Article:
Archives for category: Reading

Robert McCrum seems to be an inexhaustible list builder. Here’s his ongoing list at The Guardian of the 100 best nonfiction books written in English. He’s up to number 97. Reading this lot represents a serious commitment, but on you go.

He introduces the series on a BBC podcast which can be found here. His interview starts at about 22 minutes in.

A couple of years ago I reported on his 100 best novels list.

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If you don’t see a video here, click on the title of this post in order to view it in your browser.

Link via The Scholarly Kitchen.

MIT has put together a writing bot which is churning out horror stories. BookRiot brought the news. Future Tense at Slate has an account. Shelley, as they have named the machine, after Mary Shelley, can be visited at this link. Shelley will generate stories in collaboration with readers, via its Twitter account. The stories can be read online, or on your Twitter feed if you prefer. Here’s an image of the beginning of one of the stories.

In a world where robots are already writing quite a lot of pieces in newspapers, I wonder what happens to copyright in such things. The case of Shelley is even more complex, being a collaboration partially written by a non-human. See Copyright for robots.

 

 

Photo from Mashable.com

Since 1865 torcedores, cigar rollers in Cuba have been being read to as they work. The lectores sit on a raised platform or a high chair and read from newspapers, magazines and books.

The Economist‘s story focusses on the H. Upmann factory in Havana, where their lector has read them The Count of Monte Cristo three times since she started working there in 1992. (Montecristo is one of their cigar brands.)

This short (fictional) film focusses on the troubles of a lector in Ybor City, Florida in 1924 dealing with the threat of radio. His edition of Robert Louis Stevenson looks suspiciously like a modern Barnes & Noble de luxe edition to me.

(If you don’t see a video here, please click on the title of this post in order to view it in your browser.)

According to the Economist piece today’s Cuban lectores have coopted radio to broadcast their readings to cigar workers in other departments, those containing despalilladoras, rezagadores and escjedores who work in rooms other than the one in which the lector sits. There are still about 200 lectores at work, and UNESCO is considering making them part of Cuba’s cultural heritage.

Sure beats “Music while you work”, the background noise to mill work in my youth.

We are all inclined to judge our contemporaries, especially the younger generation, as lacking all discipline — strict adherence to which was of course so signally a feature of our youth. In particular we inveigh about shorter and shorter attention spans allegedly being visited upon our young people by social media and the internet.

In 1681 Richard Waller addressed himself “To the Reader” in a manuscript volume, The Poems of Albius Tibullus, advising his attention-span-challenged readers: “I have divided some of the Elegies into three or more Parts which I did to render them more taking and agreeable to the Genius of the Age; their length being tedious to a light, airie, & volatile witte.”

Our contemporary light, airy, and volatile Twitter-wits turn out to be rather similar to their confrères of 330 years ago. But old men are expected to be curmudgeonly and bitch about the genius of the age. Here’s George Steiner having a go in 2011: writing of the language of philosophy and poetry discussed in The Poetry of Thought, he allows as how “the vocabulary and grammar in which it is set out, are already archaic. . . They accord poorly with the reduction of literary texts on screens or the anti-rhetoric of the blog. . . The new technologies pluck at the heart of speech. In the United States, eight- to eighteen-year-olds log about eleven hours of daily engagement with electronic media. . . Silence and privacy, the classical coordinates of encounters with the poem and the philosophic statement, are becoming ideologically, socially suspect luxuries.”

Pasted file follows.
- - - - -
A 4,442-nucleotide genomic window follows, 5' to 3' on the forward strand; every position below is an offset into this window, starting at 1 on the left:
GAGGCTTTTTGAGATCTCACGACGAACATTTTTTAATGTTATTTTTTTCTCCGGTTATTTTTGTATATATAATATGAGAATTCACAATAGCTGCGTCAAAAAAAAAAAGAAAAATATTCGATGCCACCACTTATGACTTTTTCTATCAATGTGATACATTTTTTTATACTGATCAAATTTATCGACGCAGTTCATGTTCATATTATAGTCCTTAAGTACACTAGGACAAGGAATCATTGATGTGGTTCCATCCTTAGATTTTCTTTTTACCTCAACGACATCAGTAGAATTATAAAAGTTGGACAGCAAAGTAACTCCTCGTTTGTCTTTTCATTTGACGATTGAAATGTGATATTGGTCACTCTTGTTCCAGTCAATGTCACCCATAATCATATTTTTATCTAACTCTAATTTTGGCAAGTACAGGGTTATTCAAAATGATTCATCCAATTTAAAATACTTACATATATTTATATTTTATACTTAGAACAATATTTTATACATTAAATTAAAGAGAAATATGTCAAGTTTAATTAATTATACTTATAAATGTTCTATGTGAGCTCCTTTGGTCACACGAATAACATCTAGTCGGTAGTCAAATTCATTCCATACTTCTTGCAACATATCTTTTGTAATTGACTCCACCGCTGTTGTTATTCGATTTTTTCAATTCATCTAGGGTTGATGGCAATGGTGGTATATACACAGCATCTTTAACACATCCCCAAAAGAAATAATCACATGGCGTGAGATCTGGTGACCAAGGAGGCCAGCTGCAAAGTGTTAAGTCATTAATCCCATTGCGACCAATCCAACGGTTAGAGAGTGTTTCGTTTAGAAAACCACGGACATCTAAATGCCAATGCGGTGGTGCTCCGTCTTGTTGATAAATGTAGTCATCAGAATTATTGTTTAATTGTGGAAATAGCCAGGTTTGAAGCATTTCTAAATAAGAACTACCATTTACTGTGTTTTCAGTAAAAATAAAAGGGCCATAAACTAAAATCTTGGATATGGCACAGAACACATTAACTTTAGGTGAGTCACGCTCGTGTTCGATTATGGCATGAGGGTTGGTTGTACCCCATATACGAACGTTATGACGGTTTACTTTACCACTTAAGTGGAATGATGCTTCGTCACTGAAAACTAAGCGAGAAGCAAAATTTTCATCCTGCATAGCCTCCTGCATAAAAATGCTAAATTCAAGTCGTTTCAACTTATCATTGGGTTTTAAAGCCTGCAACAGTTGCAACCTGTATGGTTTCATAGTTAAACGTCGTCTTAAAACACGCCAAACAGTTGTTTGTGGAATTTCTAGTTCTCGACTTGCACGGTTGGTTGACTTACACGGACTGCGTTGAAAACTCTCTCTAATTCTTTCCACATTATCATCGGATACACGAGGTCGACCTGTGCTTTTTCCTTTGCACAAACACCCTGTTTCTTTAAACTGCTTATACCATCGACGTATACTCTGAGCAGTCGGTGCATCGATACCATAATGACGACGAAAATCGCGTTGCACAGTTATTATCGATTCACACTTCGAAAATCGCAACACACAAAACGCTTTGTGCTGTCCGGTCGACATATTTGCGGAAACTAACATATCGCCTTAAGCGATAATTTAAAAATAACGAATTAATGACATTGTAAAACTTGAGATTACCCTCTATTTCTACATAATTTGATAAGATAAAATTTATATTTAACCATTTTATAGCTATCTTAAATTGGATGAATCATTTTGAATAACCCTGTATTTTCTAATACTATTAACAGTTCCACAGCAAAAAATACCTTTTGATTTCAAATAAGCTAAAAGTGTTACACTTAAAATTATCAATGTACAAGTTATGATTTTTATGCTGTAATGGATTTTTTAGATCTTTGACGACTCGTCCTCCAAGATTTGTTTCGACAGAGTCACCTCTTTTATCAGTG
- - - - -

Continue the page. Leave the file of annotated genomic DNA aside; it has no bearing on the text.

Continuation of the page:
Now that book is by no means an easy read (but it is nevertheless available out there and must be being read by some), but whatever Professor Steiner may say that’s not how the world looks to this anti-rhetorical blogger. When I was young I knew many a volatile wit, including myself — I can actually remember the moment at which I discovered that concentration was achievable. No doubt there are still lots of unwilling school-children, but the rates of frivolity and seriousness have to be similar to those in the past: human nature didn’t go through an evolutionary change in a generation. Indeed now I see both under- and post-graduate enrollment in universities at rates we’ve never had before, sales of books at record levels, mass audiences for poetry readings, more and more writing creative as well as functional, and serious philosophical engagement in unexpected places.

But pay attention all curmudgeons — the world is of course going to hell in a hand-basket.

Can it really be true that a Japanese bookshop/hotel allows you to sleep among the stacks? Publishing Perspectives tells us the unlikely story. I wonder how much reading in bed you are allowed to do? Guests falling asleep over an expensive volume and crushing it when they turn over during the night makes for significant stock-shrinkage risk.

Books are well established as sleep aids of course. We know of many a book which is all too effective in this regard, no matter what time of the day one engages with it. The BBC radio program, “A book at bedtime”, began in 1949 with a 15-part reading of The Three Hostages by John Buchan. The program was a steady presence in my childhood, though I don’t recall listening in any regular way. I do think this is a good use of the airwaves, especially now that audio books are gaining in popularity and respectability. Being read to is a great way to fall asleep (educators claim it as the foundation of children’s literacy, though I think they focus on the reading rather than the falling asleep). Reading in bed is also better for your mind than a sleeping pill: it often seems to take effect all too soon. Reading a print book is allegedly better for this purpose than e-book reading, though this bright screen effect is not something that seems to stop me dozing off.